Mr Happ also naively conflates warming in the lower atmosphere (the troposphere) with cooling in the upper atmosphere (stratosphere). Both are expected under climate forcing due to additional greenhouse gases. A cooling stratosphere and a rise in the boundary layer (tropopause) is indeed a ‘fingerprint’ of an enhanced greenhouse, because (hold your breath) increasing CO2 enhances the stratosphere’s ability to radiate long-wave radiation (infra red), but doesn’t substantially increase its ability to gain heat. In fact, less heat is reaching the stratosphere from the surface, whereas most of its heat gain comes from short-wave radiation (visible light and x-rays) coming in from space.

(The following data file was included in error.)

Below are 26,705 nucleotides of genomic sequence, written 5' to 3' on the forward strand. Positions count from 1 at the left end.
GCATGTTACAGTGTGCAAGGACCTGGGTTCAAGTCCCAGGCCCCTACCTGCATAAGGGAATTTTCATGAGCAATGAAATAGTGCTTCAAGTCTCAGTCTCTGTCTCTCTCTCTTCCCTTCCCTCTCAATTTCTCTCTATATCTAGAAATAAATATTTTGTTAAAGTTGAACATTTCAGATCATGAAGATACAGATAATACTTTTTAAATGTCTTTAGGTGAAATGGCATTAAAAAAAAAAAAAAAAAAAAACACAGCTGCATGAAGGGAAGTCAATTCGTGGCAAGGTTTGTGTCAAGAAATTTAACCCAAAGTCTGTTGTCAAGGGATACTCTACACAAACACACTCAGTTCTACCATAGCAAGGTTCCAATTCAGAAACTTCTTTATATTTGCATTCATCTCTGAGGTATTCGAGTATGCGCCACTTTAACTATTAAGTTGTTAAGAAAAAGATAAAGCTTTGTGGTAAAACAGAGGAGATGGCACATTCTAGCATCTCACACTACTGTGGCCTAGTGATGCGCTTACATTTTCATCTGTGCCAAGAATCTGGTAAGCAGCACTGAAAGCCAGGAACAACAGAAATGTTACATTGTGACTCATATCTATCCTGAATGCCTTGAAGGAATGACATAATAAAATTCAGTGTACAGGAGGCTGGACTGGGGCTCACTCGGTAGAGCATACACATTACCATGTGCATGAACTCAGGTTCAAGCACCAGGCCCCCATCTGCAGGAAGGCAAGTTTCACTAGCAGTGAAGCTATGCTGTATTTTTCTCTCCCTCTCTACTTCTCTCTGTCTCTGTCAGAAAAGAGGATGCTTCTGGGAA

The examples in above two paragraphs illustrate well enough the inherent problem with Mr Happ’s theorising. It is not science, and it neglects or ignores the huge intellectual gains in understanding that have been made, collectively and over many decades and involving millions of man hours, in the disciplines of atmospheric, chemical and physical sciences, Earth systems analysis, biological sciences, mathematics, statistics and computational modelling. All of these fields of intellectual endeavour contribute to science’s general and specific understanding of the structure, functioning and response to perturbation of the global climate system. And I’ve not listed many sub-disciplines, nor considered the humanities and social sciences, economics, or engineering – all of which contribute greatly to our understanding of the broader issues – especially with respect to the impacts of climate change and our ability (or not) to manage and mitigate it.